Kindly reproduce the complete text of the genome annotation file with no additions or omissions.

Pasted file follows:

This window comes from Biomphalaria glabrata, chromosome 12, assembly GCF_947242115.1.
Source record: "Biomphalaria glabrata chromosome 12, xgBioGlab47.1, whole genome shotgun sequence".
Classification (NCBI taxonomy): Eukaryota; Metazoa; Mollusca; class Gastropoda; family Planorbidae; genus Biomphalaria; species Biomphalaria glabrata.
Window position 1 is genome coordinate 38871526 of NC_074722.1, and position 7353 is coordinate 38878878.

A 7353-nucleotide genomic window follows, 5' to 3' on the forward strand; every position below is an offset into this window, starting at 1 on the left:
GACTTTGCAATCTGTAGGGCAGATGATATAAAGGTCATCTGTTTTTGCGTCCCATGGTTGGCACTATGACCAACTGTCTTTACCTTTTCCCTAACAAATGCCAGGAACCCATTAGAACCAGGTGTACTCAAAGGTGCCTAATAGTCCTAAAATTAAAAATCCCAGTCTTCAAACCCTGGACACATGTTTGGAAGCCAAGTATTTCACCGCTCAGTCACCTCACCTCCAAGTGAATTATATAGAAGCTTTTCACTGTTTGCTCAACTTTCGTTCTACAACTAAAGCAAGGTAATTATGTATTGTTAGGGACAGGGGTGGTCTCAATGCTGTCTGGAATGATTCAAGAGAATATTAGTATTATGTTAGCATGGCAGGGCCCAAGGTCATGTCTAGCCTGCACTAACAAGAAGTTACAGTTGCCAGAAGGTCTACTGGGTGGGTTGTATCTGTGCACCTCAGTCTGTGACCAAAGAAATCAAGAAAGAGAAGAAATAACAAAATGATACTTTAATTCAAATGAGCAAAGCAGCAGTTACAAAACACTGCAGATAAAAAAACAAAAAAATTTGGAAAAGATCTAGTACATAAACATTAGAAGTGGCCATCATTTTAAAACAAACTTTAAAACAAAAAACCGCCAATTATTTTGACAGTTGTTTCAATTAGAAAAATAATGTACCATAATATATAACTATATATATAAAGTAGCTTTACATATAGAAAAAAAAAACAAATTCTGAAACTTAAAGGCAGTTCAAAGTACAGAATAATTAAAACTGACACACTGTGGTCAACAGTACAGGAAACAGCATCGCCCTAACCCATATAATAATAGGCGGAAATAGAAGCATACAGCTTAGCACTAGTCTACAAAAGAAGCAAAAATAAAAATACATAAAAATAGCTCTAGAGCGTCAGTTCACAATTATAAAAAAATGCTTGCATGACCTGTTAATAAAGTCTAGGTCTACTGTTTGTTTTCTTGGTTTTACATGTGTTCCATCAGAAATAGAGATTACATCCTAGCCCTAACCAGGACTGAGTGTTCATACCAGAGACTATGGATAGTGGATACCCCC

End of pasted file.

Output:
This window comes from Biomphalaria glabrata, chromosome 12, assembly GCF_947242115.1.
Source record: "Biomphalaria glabrata chromosome 12, xgBioGlab47.1, whole genome shotgun sequence".
Classification (NCBI taxonomy): Eukaryota; Metazoa; Mollusca; class Gastropoda; family Planorbidae; genus Biomphalaria; species Biomphalaria glabrata.
Window position 1 is genome coordinate 38871526 of NC_074722.1, and position 7353 is coordinate 38878878.

A 7353-nucleotide genomic window follows, 5' to 3' on the forward strand; every position below is an offset into this window, starting at 1 on the left:
GACTTTGCAATCTGTAGGGCAGATGATATAAAGGTCATCTGTTTTTGCGTCCCATGGTTGGCACTATGACCAACTGTCTTTACCTTTTCCCTAACAAATGCCAGGAACCCATTAGAACCAGGTGTACTCAAAGGTGCCTAATAGTCCTAAAATTAAAAATCCCAGTCTTCAAACCCTGGACACATGTTTGGAAGCCAAGTATTTCACCGCTCAGTCACCTCACCTCCAAGTGAATTATATAGAAGCTTTTCACTGTTTGCTCAACTTTCGTTCTACAACTAAAGCAAGGTAATTATGTATTGTTAGGGACAGGGGTGGTCTCAATGCTGTCTGGAATGATTCAAGAGAATATTAGTATTATGTTAGCATGGCAGGGCCCAAGGTCATGTCTAGCCTGCACTAACAAGAAGTTACAGTTGCCAGAAGGTCTACTGGGTGGGTTGTATCTGTGCACCTCAGTCTGTGACCAAAGAAATCAAGAAAGAGAAGAAATAACAAAATGATACTTTAATTCAAATGAGCAAAGCAGCAGTTACAAAACACTGCAGATAAAAAAACAAAAAAATTTGGAAAAGATCTAGTACATAAACATTAGAAGTGGCCATCATTTTAAAACAAACTTTAAAACAAAAAACCGCCAATTATTTTGACAGTTGTTTCAATTAGAAAAATAATGTACCATAATATATAACTATATATATAAAGTAGCTTTACATATAGAAAAAAAAAACAAATTCTGAAACTTAAAGGCAGTTCAAAGTACAGAATAATTAAAACTGACACACTGTGGTCAACAGTACAGGAAACAGCATCGCCCTAACCCATATAATAATAGGCGGAAATAGAAGCATACAGCTTAGCACTAGTCTACAAAAGAAGCAAAAATAAAAATACATAAAAATAGCTCTAGAGCGTCAGTTCACAATTATAAAAAAATGCTTGCATGACCTGTTAATAAAGTCTAGGTCTACTGTTTGTTTTCTTGGTTTTACATGTGTTCCATCAGAAATAGAGATTACATCCTAGCCCTAACCAGGACTGAGTGTTCATACCAGAGACTATGGATAGTGGATACCCCC